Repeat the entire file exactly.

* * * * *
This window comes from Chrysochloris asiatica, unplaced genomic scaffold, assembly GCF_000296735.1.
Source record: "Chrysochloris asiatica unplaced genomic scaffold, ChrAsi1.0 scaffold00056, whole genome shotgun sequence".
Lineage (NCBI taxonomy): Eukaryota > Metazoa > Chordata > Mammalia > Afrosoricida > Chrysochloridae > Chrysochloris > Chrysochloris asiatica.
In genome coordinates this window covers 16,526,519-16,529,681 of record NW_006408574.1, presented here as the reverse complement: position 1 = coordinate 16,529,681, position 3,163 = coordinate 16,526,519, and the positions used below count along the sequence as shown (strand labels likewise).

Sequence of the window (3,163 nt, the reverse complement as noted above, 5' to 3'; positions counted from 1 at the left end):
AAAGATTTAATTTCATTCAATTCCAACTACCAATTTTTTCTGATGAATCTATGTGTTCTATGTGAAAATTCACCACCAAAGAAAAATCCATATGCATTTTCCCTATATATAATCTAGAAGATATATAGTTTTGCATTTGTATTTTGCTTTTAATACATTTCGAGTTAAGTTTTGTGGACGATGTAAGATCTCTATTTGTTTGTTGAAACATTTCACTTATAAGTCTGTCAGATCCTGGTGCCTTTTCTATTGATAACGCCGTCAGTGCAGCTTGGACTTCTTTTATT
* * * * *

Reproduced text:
This window comes from Chrysochloris asiatica, unplaced genomic scaffold, assembly GCF_000296735.1.
Source record: "Chrysochloris asiatica unplaced genomic scaffold, ChrAsi1.0 scaffold00056, whole genome shotgun sequence".
Lineage (NCBI taxonomy): Eukaryota > Metazoa > Chordata > Mammalia > Afrosoricida > Chrysochloridae > Chrysochloris > Chrysochloris asiatica.
In genome coordinates this window covers 16,526,519-16,529,681 of record NW_006408574.1, presented here as the reverse complement: position 1 = coordinate 16,529,681, position 3,163 = coordinate 16,526,519, and the positions used below count along the sequence as shown (strand labels likewise).

Sequence of the window (3,163 nt, the reverse complement as noted above, 5' to 3'; positions counted from 1 at the left end):
AAAGATTTAATTTCATTCAATTCCAACTACCAATTTTTTCTGATGAATCTATGTGTTCTATGTGAAAATTCACCACCAAAGAAAAATCCATATGCATTTTCCCTATATATAATCTAGAAGATATATAGTTTTGCATTTGTATTTTGCTTTTAATACATTTCGAGTTAAGTTTTGTGGACGATGTAAGATCTCTATTTGTTTGTTGAAACATTTCACTTATAAGTCTGTCAGATCCTGGTGCCTTTTCTATTGATAACGCCGTCAGTGCAGCTTGGACTTCTTTTATT